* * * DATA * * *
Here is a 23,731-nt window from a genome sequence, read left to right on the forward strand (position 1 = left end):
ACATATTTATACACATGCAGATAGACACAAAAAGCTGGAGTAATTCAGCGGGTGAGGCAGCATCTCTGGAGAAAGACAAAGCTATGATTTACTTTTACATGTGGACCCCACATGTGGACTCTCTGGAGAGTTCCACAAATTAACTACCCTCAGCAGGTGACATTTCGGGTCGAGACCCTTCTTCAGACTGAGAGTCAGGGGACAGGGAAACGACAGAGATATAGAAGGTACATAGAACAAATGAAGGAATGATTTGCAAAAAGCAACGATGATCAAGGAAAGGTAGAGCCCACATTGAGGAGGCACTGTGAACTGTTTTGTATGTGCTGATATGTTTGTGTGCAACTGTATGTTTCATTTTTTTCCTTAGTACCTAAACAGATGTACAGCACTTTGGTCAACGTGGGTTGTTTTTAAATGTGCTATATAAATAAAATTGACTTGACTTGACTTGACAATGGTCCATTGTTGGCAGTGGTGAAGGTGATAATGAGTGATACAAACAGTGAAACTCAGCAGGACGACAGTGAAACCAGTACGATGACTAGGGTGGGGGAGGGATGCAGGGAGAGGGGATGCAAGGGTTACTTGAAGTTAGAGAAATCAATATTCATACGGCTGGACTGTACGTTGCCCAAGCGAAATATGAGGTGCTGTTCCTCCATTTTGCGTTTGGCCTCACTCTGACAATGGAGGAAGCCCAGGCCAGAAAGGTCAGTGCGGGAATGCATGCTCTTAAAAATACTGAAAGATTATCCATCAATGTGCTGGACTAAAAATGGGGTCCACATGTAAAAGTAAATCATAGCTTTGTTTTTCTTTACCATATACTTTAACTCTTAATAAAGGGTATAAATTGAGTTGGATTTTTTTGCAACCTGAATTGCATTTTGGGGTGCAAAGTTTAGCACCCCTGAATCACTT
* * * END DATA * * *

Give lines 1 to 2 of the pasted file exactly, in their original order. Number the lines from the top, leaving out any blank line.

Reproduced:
Here is a 23,731-nt window from a genome sequence, read left to right on the forward strand (position 1 = left end):
ACATATTTATACACATGCAGATAGACACAAAAAGCTGGAGTAATTCAGCGGGTGAGGCAGCATCTCTGGAGAAAGACAAAGCTATGATTTACTTTTACATGTGGACCCCACATGTGGACTCTCTGGAGAGTTCCACAAATTAACTACCCTCAGCAGGTGACATTTCGGGTCGAGACCCTTCTTCAGACTGAGAGTCAGGGGACAGGGAAACGACAGAGATATAGAAGGTACATAGAACAAATGAAGGAATGATTTGCAAAAAGCAACGATGATCAAGGAAAGGTAGAGCCCACATTGAGGAGGCACTGTGAACTGTTTTGTATGTGCTGATATGTTTGTGTGCAACTGTATGTTTCATTTTTTTCCTTAGTACCTAAACAGATGTACAGCACTTTGGTCAACGTGGGTTGTTTTTAAATGTGCTATATAAATAAAATTGACTTGACTTGACTTGACAATGGTCCATTGTTGGCAGTGGTGAAGGTGATAATGAGTGATACAAACAGTGAAACTCAGCAGGACGACAGTGAAACCAGTACGATGACTAGGGTGGGGGAGGGATGCAGGGAGAGGGGATGCAAGGGTTACTTGAAGTTAGAGAAATCAATATTCATACGGCTGGACTGTACGTTGCCCAAGCGAAATATGAGGTGCTGTTCCTCCATTTTGCGTTTGGCCTCACTCTGACAATGGAGGAAGCCCAGGCCAGAAAGGTCAGTGCGGGAATGCATGCTCTTAAAAATACTGAAAGATTATCCATCAATGTGCTGGACTAAAAATGGGGTCCACATGTAAAAGTAAATCATAGCTTTGTTTTTCTTTACCATATACTTTAACTCTTAATAAAGGGTATAAATTGAGTTGGATTTTTTTGCAACCTGAATTGCATTTTGGGGTGCAAAGTTTAGCACCCCTGAATCACTT